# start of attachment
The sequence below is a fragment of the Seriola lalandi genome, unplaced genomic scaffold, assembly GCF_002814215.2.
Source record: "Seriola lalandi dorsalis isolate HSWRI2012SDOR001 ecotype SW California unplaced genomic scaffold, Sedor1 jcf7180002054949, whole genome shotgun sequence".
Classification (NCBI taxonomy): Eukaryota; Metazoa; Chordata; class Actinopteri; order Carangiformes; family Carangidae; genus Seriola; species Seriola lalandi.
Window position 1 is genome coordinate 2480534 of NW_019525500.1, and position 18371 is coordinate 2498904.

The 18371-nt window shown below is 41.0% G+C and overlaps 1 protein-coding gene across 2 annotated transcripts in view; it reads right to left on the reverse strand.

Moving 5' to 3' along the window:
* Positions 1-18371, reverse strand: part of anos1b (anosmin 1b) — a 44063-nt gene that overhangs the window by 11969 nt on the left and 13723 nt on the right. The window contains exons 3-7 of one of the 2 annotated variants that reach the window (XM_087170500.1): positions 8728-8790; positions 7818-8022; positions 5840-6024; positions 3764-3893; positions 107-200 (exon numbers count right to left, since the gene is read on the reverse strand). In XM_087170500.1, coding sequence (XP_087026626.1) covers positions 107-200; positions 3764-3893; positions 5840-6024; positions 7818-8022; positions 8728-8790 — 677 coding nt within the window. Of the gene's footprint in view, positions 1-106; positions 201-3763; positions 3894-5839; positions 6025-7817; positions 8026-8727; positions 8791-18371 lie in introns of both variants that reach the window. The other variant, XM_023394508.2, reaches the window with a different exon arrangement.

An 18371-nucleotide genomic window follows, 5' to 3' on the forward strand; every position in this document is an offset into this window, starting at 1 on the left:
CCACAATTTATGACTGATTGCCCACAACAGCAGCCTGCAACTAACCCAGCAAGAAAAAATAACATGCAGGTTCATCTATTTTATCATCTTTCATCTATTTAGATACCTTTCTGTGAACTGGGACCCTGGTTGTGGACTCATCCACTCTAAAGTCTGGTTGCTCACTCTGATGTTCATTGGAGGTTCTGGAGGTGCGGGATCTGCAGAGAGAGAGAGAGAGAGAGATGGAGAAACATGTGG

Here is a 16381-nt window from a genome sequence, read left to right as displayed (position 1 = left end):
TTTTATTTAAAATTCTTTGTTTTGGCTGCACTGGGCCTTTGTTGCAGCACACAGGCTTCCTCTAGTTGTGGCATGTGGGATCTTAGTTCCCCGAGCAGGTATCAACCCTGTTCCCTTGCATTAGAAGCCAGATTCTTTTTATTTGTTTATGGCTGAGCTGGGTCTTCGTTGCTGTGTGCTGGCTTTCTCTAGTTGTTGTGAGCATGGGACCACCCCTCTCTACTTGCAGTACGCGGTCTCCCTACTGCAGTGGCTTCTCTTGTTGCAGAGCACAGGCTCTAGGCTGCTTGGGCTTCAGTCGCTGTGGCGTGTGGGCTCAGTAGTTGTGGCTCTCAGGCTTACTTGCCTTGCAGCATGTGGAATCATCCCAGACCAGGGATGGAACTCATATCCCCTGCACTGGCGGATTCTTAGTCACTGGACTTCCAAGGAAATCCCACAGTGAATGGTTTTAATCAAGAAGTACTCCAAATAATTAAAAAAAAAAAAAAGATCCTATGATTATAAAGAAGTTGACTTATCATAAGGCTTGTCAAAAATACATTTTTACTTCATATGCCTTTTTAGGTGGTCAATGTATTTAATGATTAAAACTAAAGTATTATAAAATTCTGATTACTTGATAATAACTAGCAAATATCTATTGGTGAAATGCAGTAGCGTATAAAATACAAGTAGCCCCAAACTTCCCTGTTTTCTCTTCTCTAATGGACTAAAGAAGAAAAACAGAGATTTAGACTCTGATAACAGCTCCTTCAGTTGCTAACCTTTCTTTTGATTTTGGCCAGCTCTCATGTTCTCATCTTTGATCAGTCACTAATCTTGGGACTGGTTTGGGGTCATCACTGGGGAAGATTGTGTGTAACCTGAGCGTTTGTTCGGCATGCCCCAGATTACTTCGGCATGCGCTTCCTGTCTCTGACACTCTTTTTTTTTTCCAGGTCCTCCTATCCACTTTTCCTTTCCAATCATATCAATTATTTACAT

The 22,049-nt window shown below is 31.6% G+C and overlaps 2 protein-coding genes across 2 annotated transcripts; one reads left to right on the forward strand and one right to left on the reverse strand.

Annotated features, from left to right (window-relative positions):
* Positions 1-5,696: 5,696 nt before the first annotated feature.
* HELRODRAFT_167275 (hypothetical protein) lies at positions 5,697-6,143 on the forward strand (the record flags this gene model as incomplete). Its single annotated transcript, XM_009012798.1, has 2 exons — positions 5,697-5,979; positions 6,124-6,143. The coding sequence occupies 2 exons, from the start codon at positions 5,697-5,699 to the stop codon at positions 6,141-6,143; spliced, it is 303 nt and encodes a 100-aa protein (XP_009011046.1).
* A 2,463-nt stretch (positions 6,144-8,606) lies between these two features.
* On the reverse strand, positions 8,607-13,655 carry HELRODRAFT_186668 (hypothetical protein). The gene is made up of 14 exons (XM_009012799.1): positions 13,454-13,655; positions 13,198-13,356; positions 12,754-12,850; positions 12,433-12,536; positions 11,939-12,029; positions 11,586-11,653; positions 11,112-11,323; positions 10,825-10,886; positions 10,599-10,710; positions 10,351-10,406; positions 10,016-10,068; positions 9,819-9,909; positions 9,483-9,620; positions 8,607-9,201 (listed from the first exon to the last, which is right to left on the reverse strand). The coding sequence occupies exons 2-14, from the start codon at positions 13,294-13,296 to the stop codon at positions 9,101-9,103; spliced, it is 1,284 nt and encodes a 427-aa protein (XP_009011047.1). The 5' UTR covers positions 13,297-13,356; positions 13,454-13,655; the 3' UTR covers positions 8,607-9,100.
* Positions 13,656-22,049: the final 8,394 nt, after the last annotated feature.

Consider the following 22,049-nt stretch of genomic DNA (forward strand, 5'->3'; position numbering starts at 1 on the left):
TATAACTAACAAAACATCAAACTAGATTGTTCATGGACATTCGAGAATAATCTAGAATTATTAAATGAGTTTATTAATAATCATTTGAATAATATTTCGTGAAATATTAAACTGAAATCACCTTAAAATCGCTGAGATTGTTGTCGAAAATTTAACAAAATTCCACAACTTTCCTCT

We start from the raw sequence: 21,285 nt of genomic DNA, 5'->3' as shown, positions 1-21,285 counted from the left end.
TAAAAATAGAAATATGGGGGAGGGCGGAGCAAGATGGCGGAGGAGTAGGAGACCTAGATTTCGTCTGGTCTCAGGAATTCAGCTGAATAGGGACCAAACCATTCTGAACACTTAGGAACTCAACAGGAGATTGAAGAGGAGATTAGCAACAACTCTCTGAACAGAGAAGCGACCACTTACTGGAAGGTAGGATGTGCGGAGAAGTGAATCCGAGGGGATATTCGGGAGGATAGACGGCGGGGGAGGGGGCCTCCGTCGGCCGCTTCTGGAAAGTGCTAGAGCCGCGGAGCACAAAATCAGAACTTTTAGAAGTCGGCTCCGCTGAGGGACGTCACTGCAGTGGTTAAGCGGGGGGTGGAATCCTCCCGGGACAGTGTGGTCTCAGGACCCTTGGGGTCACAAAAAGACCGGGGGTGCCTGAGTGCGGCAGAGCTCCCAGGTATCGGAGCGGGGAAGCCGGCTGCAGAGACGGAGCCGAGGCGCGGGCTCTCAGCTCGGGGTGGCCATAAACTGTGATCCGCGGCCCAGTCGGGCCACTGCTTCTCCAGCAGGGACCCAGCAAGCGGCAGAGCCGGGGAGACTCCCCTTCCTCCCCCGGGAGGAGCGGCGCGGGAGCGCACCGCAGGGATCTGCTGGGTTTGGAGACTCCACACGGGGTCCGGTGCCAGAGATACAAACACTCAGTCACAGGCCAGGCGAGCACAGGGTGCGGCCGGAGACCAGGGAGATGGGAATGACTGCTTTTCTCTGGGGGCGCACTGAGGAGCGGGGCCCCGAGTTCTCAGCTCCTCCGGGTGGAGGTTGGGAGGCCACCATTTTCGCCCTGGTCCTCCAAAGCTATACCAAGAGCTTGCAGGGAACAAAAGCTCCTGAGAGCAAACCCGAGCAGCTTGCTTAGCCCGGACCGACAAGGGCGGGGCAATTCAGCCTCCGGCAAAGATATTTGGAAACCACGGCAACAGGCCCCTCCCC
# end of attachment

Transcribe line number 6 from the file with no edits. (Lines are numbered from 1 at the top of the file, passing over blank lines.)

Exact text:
Moving 5' to 3' along the window: